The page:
Lawmakers in France's lower house of parliament voted Thursday to add the right to abortion to the constitution. The move was approved with 337 votes for and 32 against, with the bill now set to be sent to the conservative-majority Senate for approval.
Members of parliament from the left-wing France Unbowed (LFI) party and the ruling centrist coalition struck a deal on the wording of the new legislation, which passed with a huge majority.
"The law guarantees the effectiveness and equal access to the right to voluntarily end a pregnancy" reads the proposed constitutional addition to article 66.
The initiative was prompted by the US Supreme Court's decision this year to overturn the nationwide right to termination procedures for Americans.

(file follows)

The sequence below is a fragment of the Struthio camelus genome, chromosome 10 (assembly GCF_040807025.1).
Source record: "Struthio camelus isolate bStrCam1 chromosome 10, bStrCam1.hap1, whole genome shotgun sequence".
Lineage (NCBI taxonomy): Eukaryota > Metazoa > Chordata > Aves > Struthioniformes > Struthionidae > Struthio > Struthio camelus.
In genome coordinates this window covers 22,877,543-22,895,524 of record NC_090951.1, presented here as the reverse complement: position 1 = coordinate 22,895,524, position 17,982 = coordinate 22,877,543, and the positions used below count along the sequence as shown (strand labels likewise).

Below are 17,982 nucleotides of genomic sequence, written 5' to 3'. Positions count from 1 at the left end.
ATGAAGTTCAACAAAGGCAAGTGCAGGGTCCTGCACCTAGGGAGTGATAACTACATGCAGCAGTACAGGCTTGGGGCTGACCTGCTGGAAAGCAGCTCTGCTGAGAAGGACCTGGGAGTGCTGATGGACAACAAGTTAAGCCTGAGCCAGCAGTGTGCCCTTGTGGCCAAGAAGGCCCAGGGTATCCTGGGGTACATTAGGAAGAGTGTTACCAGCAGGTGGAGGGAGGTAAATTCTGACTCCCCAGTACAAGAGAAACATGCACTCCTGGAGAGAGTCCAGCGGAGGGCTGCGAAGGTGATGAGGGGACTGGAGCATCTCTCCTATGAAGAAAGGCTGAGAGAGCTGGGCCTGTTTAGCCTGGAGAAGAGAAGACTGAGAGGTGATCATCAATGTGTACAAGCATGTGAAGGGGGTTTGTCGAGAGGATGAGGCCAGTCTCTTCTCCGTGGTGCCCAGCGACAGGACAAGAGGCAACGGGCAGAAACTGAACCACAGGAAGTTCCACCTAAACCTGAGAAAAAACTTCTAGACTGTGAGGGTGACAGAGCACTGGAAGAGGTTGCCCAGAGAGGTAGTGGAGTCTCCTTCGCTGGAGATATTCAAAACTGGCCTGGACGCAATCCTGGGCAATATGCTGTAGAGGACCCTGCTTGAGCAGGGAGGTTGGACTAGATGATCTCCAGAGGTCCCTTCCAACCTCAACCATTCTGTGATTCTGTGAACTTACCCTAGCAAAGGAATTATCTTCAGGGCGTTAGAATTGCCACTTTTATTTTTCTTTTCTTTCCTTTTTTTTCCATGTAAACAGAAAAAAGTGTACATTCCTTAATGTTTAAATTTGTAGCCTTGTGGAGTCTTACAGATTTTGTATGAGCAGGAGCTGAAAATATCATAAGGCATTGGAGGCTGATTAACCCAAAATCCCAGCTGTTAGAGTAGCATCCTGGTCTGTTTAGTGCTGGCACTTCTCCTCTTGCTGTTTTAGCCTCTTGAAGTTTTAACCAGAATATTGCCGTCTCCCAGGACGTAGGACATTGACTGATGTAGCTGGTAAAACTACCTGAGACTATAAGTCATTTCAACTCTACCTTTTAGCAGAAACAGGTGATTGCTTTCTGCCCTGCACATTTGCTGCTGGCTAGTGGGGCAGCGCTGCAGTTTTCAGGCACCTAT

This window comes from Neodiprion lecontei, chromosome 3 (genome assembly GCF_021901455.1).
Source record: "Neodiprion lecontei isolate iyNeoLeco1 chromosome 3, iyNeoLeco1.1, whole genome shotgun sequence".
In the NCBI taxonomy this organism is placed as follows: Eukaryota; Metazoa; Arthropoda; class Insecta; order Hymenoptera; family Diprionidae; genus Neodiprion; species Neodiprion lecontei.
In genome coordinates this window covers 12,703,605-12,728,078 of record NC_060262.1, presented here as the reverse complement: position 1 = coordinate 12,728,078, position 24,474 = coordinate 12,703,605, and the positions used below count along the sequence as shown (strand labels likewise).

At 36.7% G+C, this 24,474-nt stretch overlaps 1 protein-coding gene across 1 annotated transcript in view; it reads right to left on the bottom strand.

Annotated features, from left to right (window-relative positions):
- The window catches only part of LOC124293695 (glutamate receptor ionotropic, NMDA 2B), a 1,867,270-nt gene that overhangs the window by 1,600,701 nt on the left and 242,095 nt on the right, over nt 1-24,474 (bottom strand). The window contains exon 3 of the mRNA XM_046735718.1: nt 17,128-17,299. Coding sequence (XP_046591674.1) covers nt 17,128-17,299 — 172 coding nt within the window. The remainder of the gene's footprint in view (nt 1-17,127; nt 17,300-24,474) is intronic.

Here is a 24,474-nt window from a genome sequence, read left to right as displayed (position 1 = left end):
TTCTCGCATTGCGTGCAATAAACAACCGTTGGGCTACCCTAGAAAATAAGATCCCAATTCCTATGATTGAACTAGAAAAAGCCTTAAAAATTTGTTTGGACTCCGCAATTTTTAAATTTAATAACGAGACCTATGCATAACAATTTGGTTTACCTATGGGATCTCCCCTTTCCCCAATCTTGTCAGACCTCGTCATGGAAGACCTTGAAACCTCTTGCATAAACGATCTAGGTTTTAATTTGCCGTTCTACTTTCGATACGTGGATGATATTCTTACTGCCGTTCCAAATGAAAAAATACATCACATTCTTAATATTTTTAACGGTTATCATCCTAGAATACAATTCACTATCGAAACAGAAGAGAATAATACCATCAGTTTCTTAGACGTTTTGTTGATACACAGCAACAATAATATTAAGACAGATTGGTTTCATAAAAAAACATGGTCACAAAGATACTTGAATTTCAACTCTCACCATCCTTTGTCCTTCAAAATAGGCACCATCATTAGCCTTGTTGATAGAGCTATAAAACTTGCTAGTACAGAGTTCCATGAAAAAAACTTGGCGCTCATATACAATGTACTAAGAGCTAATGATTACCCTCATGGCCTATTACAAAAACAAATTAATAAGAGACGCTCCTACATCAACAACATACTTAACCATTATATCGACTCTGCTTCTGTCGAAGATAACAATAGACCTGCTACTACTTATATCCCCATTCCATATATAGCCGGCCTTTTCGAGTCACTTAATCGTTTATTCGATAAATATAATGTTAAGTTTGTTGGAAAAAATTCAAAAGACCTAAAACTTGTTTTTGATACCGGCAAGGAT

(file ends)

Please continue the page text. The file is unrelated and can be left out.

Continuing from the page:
The conservative government of Poland has also heavily restricted abortion rights.
"The assembly is speaking to the world, our country is speaking to the world," said jubilant MP Mathilde Panot from LFI, dedicating the vote to women in Hungary, Poland and the United States.
Panot, who spearheaded the legislation along with a member of President Emmanuel Macron's party, said the move was necessary in France to protect "against a regression".
Just the first step
Abortion was legalised in France in 1974 in a law championed by Health Minister Simone Veil.
A previous attempt to inscribe the right to abortion into the French constitution, with different wording, was rejected by the Senate in October.
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